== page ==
Honor the human in front of you

I try to live by this statement. Have you ever been shopping or eating with a friend and they are rude to the staff? They don't make eye contact or they order people around? Does it embarrass you? 

I was out recently when I witnessed a friend display actions that saddened me. Not only was her tone forceful, but she used her body-language to intimidate. I couldn't believe what I was watching and knew immediately that I had to speak on it. Because I've worked retail all my life, I'm pretty sensitive to impolite behavior toward those of service. When I had the chance, I gently asked my friend, "Is that how you want to show up?" A small statement that challenges the listener to consider their responsibility. We all have a responsibility to treat everyone with kindness, including strangers. The conversation went deeper as my friend reflected on her actions. However, I learned that this was a part of who she is and to make a change would involve a lot of work and patience. 

So can you imagine that a similar scenario happened with me- no less than a week later?  I made plans with someone, had an image of how everything would play out, arrived in a happy space, ready to make it happen when BOOM! I was unexpectedly thrust into a room full of people, some new faces, some old. The arrangement didn't proceed as depicted in my head and I was immediately flustered. In this nervous state, I came across forceful and rude. The home owner clearly took notice and later commented that I appeared bossy. Ouch! After speaking about it with a good friend, I came to realize that I missed an opportunity to grow with this scenario.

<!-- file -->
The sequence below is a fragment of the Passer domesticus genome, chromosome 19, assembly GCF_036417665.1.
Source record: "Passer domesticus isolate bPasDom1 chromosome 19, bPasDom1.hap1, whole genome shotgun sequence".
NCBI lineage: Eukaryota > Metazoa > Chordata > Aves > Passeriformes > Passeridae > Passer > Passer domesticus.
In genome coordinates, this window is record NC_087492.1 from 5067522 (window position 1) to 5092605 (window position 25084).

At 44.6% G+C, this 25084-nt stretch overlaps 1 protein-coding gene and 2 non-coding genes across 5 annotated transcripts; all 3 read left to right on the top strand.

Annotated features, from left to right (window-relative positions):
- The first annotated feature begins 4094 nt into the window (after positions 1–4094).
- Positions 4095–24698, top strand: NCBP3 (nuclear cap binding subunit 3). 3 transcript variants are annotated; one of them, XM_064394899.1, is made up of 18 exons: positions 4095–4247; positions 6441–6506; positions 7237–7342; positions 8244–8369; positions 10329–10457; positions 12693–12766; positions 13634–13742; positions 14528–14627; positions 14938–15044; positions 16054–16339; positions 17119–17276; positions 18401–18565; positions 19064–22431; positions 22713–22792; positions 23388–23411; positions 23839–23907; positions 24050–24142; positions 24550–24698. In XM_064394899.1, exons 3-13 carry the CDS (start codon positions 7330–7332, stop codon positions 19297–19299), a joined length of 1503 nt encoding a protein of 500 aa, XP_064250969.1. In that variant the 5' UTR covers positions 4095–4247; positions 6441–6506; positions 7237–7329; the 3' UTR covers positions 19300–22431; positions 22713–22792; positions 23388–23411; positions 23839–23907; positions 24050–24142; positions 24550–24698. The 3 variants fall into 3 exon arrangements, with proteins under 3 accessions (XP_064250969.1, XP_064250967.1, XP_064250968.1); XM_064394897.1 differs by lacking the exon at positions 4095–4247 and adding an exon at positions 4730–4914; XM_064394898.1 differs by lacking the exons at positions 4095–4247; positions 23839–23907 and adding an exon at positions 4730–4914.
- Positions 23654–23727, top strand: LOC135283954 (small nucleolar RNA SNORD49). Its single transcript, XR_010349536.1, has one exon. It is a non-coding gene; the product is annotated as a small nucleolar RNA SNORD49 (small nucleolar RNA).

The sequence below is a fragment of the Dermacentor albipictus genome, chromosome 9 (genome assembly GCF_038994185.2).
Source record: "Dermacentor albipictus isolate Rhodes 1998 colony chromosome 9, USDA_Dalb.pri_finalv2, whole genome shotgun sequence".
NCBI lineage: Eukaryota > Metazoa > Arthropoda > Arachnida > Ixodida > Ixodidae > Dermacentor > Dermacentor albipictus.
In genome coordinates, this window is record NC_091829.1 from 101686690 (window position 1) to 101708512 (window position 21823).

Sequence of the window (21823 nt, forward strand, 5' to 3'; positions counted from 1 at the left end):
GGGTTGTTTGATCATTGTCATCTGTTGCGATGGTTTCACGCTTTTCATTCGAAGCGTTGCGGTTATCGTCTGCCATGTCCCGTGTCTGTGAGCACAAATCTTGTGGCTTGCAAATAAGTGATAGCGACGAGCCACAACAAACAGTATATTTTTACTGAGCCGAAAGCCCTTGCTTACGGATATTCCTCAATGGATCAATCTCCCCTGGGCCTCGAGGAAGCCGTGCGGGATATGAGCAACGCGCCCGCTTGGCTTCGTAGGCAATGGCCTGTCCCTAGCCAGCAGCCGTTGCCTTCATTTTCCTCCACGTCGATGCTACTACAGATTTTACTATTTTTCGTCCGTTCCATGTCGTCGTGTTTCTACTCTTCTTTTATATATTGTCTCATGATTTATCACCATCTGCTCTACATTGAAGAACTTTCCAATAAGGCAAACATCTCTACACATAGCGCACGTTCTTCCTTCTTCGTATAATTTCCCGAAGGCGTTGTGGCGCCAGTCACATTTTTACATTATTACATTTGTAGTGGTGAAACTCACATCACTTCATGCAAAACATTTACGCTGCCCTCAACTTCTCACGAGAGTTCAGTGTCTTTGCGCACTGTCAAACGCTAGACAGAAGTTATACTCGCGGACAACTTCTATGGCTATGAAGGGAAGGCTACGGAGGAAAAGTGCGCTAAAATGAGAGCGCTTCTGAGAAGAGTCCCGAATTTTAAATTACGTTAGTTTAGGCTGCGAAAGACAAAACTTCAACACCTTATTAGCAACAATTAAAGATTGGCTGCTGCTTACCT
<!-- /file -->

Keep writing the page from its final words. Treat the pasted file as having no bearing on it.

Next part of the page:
Yes, I was confused and there was clearly a level of miscommunication here. What saddens me most is the fact that I had a choice as to how I would handle myself and in a second my ego presented itself first. I was nervous and felt on display and completely out of my element. But here's the kicker...I'm never out of my element.  I can successfully walk into a room full of complete strangers and make friends, yet in this example, I  wasn't able to keep peace. So we talked about it, then talked about it some more. You see, something didn't sit well within me. I own that I misrepresented myself and pray that I will someday get a Do-Over.

It's about taking a beat. I didn't take a beat that day. In my haste to get moving, I came across as dominate and unkind. Ouch-again. 

But here's where this essay is going...

A Course In Miracles says that guilt is the central problem of the world. The idea of our own guilt, the idea of our self- forgiveness is more difficult than forgiving other people. I sit in this space every time I relive that moment. I beat myself up for allowing unfamiliar circumstances to take me to the dark side. But I realize that I am human and still have work to do. I can say that my actions set the standard for the evenings events. But had I relaxed and allowed the process to flow, I wouldn't be writing this right now. So, in fact, this was a wonderful moment of growth for me. I've worked so hard on myself only to realize that there's still work to do (there always will be). The self-forgiving aspect of life encourages us to acknowledge our responsibility and act accordingly. Honestly communicating about it and digging into the grit is a step for me; one I'll appreciate as I move further into the depths of self-forgiveness. 

But I still want a Do-Over...

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